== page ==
Observation 74048: Ganoderma oregonense Murrill
When: 2011-08-14
No herbarium specimen

Notes: Beautiful lobster tail shaped specimen fruiting from a fallen Western Hemlock(Tsuga heterophylla) amidst club moss and dense Oxalis petals.
Measurements taken of the spore bearing structure revealed 3 pores per mm indicating this to be G. oregonense.
Ganoderma tsugae has 4-6 pores per mm.

Temp: 60’s, sunny.

Proposed Names

53% (6)
Eye3 Eyes3
Recognized by sight
31% (2)
Used references: Arora, Mushrooms Demystified.
45% (2)
Recognized by sight

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Comments

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Maybe.
By: Daniel B. Wheeler (Tuberale)
2012-07-20 21:27:07 PDT (-0700)

Dr. James Trappe has written that he does not believe I have grown anything, just enhanced already existing production. Yet for 10 years after seeing increased production at Paul Bishop’s tree farm, Dr. Trappe did not attend multi-annual forages held there. Thus he could not verify a friend of mine, who attended such a forage, and found 3 pounds of truffles within 2 hours. My friend is now deceased: pancreatic cancer. But for the last 4 months of his life, he could have fresh Tuber gibbosum and Tuber oregonense anytime he wanted.

It’s odd: grow a poisonous mushroom, like Paxillus involutus, and not many people deny cultivation occurred. That was one of the first mushrooms I grew, btw. Grow Cantharellus formosus or Tuber species in the same manner, and lots of people, including someone Trappe named as a truffle expert, are certain I haven’t grown anything. I remember bringing in a 7-inch across the cap Lentinula edodes I had grown on a 1.5" diameter limb at my parents’ farm to an OMS fall show. Dr. Lorelei Norvell insisted the fungus could not possibly be Lentinula edodes, as it was just too big. I suggested she look at the saw-toothed gills. She then accepted Lentinula edodes, but still did not accept I cultivated it. I guess it grew wild accidentally on the same branch I was trying to grow it on.

One thing I’m certain of: mushrooms are much easier to cultivate than many experts think. Too bad more experts don’t try to cultivate a variety of fungi. Even the failures at cultivation, like my attempt to grow Tricholoma magnivelare, reveal more about how cultivation might work in the future.

I’ve tried growing Leucangium carthusiana 3 times, but only got fruitings twice. So I consider that 66% successful. It isn’t as good as it could be, but it’s better than anyone else I’ve heard of trying to grow it.

I’ve done better with Tuber gibbosum: 4 attempts, 4 successes. A major point for whether cultivation occurs or not is whether the technique is successful multiple times. I have voucher herbarium collections from each of those inoculation sites.

Sorry to drone on. This does beg the question: what is cultivation? If you plant a seed in a garden, and later see a plant related to the seed you planted growing where you planted it, I call that cultivation. If I substitute known fungi under the same conditions, I call that cultivation too. It helps, though, to know whether the fungus you are trying to grow has actually already been found on the site. Or, more importantly, not been found on the site. It takes a little longer in terms of time, but is more suggestive. Better than proving cultivation by mycorrhiza, but without a sporocarp to back you up. Did you know that Tuber melanosporum forms mycorrhizae with grapes, but never fruits with grapes?

I have-
By: Drew Henderson (Hendre17)
2012-07-20 18:11:10 PDT (-0700)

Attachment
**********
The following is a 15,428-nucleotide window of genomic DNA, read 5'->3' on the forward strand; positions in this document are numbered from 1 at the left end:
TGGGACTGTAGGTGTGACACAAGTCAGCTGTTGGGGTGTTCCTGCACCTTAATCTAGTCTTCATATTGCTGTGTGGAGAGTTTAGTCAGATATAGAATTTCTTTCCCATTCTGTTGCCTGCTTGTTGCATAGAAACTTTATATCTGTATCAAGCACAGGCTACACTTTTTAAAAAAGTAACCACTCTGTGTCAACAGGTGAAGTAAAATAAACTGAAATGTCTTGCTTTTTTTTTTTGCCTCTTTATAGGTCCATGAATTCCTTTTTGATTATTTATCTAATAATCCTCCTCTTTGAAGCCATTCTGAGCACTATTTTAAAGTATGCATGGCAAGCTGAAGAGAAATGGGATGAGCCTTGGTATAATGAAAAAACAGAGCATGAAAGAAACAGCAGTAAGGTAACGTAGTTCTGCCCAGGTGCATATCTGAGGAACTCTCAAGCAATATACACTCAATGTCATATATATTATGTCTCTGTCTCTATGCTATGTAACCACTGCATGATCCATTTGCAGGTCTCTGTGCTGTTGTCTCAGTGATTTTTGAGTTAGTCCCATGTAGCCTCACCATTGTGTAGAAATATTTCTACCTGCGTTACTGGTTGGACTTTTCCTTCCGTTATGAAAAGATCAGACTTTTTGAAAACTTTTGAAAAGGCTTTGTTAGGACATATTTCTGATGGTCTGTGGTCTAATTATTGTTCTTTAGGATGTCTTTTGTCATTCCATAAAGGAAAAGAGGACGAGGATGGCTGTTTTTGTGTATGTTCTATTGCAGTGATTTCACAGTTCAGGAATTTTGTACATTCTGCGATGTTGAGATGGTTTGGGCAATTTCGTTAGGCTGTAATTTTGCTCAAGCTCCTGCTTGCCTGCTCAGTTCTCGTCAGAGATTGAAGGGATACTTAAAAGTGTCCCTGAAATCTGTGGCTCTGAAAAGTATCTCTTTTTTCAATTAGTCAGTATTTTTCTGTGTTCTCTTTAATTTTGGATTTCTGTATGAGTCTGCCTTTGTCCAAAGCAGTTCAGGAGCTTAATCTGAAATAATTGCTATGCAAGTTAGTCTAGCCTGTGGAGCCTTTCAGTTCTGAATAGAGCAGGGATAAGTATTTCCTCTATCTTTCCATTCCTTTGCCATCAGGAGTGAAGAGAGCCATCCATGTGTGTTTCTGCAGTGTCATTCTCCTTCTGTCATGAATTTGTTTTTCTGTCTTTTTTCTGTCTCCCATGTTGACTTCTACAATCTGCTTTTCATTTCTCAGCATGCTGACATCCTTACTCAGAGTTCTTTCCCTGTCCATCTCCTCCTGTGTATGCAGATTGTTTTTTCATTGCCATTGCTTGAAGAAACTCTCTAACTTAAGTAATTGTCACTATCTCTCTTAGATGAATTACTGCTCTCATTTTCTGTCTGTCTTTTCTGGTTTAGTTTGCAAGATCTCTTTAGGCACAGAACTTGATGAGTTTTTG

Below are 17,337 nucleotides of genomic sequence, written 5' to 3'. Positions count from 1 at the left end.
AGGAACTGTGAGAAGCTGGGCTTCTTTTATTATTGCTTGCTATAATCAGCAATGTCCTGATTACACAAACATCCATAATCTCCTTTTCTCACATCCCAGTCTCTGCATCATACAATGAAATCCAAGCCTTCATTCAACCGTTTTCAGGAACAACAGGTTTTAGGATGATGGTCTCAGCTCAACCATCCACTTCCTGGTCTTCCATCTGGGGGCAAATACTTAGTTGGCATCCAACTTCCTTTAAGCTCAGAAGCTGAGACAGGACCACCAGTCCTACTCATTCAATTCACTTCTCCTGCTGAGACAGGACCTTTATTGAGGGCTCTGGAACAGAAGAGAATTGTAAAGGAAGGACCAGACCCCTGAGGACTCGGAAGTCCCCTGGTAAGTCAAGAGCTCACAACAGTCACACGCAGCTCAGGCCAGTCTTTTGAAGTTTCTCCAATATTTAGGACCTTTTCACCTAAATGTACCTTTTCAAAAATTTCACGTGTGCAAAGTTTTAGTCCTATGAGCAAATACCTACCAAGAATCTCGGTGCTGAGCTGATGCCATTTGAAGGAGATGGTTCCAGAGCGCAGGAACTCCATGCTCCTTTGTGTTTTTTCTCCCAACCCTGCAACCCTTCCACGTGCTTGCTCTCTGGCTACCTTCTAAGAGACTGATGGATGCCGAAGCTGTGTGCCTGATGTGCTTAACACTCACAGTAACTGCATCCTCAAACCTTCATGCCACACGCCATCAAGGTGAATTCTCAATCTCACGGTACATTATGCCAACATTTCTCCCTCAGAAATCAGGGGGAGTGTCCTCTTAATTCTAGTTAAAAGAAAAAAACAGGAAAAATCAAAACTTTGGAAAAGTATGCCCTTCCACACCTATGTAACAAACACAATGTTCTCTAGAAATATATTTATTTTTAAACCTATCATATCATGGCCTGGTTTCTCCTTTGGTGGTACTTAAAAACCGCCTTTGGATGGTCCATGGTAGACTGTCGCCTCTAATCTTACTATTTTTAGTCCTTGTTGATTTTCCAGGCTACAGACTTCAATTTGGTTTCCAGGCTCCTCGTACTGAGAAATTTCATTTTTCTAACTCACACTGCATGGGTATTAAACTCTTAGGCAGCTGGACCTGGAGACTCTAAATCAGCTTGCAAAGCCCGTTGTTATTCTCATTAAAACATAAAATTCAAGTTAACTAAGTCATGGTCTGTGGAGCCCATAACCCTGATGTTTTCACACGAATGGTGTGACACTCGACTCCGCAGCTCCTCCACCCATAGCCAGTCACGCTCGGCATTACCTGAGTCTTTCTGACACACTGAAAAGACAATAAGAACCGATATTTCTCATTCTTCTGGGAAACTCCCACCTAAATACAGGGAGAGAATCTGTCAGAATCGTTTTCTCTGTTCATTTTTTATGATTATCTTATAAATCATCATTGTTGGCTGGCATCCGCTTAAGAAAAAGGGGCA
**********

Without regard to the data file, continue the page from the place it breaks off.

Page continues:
been successful at a very primitive method with princes(A.augustus) under spruce and doug fir at my parents house on the ocean using stem butts and corrugated cardboard. I remember reading from Stamets that Frank Herbert was successful in cultivating the stubborn chanterelle by placing somewhat rotten(past their prime) specimens in a tub of water with salt and sugar and then would pour that mixture in his yard. Apparently this method worked…. But, to answer your question I have definitely transplanted rhyzomorphic stem butts of fresh A.augustus to be placed between soaked piece of corrugated cardboard and then transpanted that beneath the two neighboring trees mentioned 5 inches beneath the dirt. This current summer season there is a wonderful flush of princes. I know A.uagustus accumulates metals such as cadmium and others so I am more hesitant than ever to consume them(although just smelling them is enough for me!) All G.oregonense/G.tsugae I have ever removed has pulled off easily(I only pick them relatively fresh-while leading white growth edge is still present. Never harvest a Reishi after it has lost its spore layer(usually dark purple/and dull at that point). Again I must say that your growth of Hypogeus fungi is staggering to say the least- I have never heard of anyone(at least in the US) that has had success with truffles… Save for maybe Trappe… You’re amazing!

As I recall
By: Daniel B. Wheeler (Tuberale)
2012-07-20 17:50:43 PDT (-0700)

Gilbertson and Ryvarden described several Ganoderma, but also noted the spore shape and size were not conclusive to use by themselves. Substrate was suggested as a better indicator, but I am not certain of that, either.

G. oregonense pores are supposed to bruise brown when fresh. But so does almost any Ganoderma. G. applanatum reaches massive size locally when grown on old-growth Black cottonwood, with specimens 20 or more inches across and relatively dull cap surface for a Ganoderma. But they make wonderful panoramic pictures!

G. lucidum may start out reddish- to burgundy-colored. Under high CO2 conditions, it forms what is called an antler-shaped sporocarp: highly prized in Chinese pharmacopeae. I do not find that form here, even when our local Ganodermas are grown specifically in high CO2 conditions (i.e. left in space bags). And at least some people have called Ganoderma tsugae and others “Laminated Root Rot”, why would anyone intentionally grow them on conifers? (I like growing trees too much, perhaps.)